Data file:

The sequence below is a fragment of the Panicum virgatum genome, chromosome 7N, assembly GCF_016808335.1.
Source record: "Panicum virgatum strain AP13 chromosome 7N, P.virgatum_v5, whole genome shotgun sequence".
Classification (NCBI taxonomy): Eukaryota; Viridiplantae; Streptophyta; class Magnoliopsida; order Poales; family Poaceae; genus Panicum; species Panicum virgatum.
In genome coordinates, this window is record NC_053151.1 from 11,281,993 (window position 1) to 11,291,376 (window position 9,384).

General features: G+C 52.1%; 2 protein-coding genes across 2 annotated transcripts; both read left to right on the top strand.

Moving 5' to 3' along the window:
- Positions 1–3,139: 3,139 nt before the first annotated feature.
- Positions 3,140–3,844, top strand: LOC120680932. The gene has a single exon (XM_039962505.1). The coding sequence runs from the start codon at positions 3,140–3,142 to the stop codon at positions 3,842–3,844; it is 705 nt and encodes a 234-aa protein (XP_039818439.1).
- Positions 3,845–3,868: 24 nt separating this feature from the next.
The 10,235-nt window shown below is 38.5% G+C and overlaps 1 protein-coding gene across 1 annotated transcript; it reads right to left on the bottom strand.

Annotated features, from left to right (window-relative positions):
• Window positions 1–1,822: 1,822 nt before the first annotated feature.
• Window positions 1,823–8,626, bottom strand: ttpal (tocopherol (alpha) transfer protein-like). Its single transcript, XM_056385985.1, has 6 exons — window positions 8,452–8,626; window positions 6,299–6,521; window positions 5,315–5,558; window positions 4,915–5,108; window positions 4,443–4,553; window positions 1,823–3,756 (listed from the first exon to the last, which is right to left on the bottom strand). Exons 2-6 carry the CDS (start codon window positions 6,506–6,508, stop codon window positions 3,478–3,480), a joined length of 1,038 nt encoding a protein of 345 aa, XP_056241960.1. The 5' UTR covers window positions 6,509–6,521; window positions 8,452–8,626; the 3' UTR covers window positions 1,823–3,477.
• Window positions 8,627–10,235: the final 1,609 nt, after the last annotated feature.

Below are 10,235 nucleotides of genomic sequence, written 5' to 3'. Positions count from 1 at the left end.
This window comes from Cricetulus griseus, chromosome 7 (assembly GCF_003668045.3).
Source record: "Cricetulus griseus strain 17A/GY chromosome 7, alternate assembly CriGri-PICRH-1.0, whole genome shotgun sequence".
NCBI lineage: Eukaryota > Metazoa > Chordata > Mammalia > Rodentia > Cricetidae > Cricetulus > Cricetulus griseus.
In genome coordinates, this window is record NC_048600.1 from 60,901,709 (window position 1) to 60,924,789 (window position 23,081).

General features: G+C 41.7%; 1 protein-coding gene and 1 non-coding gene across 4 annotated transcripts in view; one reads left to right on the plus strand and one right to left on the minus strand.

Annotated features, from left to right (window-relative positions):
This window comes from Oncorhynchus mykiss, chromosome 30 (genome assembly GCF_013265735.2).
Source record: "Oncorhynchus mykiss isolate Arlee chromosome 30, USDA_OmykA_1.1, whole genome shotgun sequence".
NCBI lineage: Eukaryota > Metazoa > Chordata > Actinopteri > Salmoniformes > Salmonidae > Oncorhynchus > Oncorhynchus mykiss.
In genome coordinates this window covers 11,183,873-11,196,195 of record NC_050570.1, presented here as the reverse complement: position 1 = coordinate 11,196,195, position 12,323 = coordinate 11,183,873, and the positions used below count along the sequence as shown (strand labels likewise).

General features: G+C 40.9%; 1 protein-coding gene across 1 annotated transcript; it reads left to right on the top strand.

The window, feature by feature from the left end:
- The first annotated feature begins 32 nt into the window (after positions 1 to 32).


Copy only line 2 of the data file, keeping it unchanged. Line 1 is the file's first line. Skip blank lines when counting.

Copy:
Source record: "Panicum virgatum strain AP13 chromosome 7N, P.virgatum_v5, whole genome shotgun sequence".